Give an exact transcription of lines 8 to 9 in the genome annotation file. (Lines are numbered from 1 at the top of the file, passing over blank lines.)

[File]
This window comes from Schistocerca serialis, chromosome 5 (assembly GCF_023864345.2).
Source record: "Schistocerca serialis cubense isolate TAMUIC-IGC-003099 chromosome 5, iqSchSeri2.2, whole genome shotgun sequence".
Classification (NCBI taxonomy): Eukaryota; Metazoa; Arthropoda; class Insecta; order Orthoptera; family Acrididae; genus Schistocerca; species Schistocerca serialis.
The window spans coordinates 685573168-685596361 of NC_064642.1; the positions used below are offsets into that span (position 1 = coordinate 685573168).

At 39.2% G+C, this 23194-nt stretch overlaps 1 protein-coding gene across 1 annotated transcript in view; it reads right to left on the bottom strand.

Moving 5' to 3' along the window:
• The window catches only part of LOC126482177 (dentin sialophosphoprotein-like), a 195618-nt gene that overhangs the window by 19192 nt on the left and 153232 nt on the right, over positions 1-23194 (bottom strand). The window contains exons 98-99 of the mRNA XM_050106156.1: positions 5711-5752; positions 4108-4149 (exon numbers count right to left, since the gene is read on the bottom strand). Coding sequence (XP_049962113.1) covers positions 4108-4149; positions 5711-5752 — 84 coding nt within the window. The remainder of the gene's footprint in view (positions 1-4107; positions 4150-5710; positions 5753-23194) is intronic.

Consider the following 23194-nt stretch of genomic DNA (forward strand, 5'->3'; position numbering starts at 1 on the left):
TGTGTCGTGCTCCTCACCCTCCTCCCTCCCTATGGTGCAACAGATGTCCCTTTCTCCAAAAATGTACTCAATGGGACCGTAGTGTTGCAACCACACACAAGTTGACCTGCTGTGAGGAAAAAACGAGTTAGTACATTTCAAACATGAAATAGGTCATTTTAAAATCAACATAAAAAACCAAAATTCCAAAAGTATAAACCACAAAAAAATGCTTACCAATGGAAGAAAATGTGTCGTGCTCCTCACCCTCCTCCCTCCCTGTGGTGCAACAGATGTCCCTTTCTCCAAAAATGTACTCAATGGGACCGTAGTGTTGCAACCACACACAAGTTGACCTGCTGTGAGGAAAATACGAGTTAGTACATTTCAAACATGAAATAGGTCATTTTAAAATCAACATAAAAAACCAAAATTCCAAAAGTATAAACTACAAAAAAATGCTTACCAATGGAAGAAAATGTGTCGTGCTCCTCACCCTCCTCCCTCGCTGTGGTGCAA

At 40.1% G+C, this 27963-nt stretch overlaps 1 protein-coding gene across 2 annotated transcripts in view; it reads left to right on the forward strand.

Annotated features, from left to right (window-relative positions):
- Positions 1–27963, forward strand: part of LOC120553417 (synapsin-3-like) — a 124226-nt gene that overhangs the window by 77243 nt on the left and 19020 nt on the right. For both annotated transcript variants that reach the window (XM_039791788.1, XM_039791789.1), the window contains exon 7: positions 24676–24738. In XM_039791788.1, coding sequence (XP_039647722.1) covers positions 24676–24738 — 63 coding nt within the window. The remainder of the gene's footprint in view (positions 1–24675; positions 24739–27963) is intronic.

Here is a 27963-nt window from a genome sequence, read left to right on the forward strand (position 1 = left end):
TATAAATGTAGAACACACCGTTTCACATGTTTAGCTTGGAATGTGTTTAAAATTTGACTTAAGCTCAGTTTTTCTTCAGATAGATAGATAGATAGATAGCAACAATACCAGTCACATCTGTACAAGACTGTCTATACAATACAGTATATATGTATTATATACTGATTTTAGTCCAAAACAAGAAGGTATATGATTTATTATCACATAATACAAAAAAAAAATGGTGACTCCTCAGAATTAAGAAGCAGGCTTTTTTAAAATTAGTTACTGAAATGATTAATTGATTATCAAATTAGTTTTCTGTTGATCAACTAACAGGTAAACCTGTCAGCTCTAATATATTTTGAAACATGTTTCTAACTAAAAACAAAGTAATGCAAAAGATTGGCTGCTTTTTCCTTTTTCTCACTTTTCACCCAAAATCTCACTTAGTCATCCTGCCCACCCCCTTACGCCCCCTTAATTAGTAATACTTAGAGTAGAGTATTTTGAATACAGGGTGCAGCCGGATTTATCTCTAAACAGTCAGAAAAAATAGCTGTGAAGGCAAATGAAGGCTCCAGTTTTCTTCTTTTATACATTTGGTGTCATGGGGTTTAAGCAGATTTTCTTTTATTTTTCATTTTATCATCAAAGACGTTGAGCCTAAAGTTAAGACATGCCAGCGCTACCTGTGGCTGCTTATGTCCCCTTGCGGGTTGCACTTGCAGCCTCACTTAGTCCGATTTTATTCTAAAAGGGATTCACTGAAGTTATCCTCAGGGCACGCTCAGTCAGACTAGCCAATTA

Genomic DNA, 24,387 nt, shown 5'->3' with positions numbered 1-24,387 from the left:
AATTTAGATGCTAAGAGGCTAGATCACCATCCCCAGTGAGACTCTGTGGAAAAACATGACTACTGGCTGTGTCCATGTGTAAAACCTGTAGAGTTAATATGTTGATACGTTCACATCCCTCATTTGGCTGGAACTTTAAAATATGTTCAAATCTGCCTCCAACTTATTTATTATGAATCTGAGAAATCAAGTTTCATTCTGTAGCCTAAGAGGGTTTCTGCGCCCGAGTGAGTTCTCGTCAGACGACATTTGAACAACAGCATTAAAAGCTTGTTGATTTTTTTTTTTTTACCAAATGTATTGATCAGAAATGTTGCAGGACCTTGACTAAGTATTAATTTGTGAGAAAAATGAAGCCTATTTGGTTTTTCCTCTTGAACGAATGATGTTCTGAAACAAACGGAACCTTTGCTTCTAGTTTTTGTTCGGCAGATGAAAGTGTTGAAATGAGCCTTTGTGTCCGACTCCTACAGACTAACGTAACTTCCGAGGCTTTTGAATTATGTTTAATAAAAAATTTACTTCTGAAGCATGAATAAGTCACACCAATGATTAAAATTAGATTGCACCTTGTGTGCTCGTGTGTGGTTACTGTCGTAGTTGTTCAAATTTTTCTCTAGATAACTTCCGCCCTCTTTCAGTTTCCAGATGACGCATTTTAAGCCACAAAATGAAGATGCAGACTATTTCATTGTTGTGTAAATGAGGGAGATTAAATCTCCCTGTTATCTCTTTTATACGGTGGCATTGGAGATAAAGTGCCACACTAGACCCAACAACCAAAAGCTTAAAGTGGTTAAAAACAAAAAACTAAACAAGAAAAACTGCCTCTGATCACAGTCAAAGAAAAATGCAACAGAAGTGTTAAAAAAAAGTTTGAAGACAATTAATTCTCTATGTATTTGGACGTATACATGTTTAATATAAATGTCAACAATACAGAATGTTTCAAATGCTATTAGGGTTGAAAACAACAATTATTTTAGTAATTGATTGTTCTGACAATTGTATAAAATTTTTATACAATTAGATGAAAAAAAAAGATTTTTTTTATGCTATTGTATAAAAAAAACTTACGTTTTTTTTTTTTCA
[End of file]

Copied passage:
Consider the following 23194-nt stretch of genomic DNA (forward strand, 5'->3'; position numbering starts at 1 on the left):
TGTGTCGTGCTCCTCACCCTCCTCCCTCCCTATGGTGCAACAGATGTCCCTTTCTCCAAAAATGTACTCAATGGGACCGTAGTGTTGCAACCACACACAAGTTGACCTGCTGTGAGGAAAAAACGAGTTAGTACATTTCAAACATGAAATAGGTCATTTTAAAATCAACATAAAAAACCAAAATTCCAAAAGTATAAACCACAAAAAAATGCTTACCAATGGAAGAAAATGTGTCGTGCTCCTCACCCTCCTCCCTCCCTGTGGTGCAACAGATGTCCCTTTCTCCAAAAATGTACTCAATGGGACCGTAGTGTTGCAACCACACACAAGTTGACCTGCTGTGAGGAAAATACGAGTTAGTACATTTCAAACATGAAATAGGTCATTTTAAAATCAACATAAAAAACCAAAATTCCAAAAGTATAAACTACAAAAAAATGCTTACCAATGGAAGAAAATGTGTCGTGCTCCTCACCCTCCTCCCTCGCTGTGGTGCAA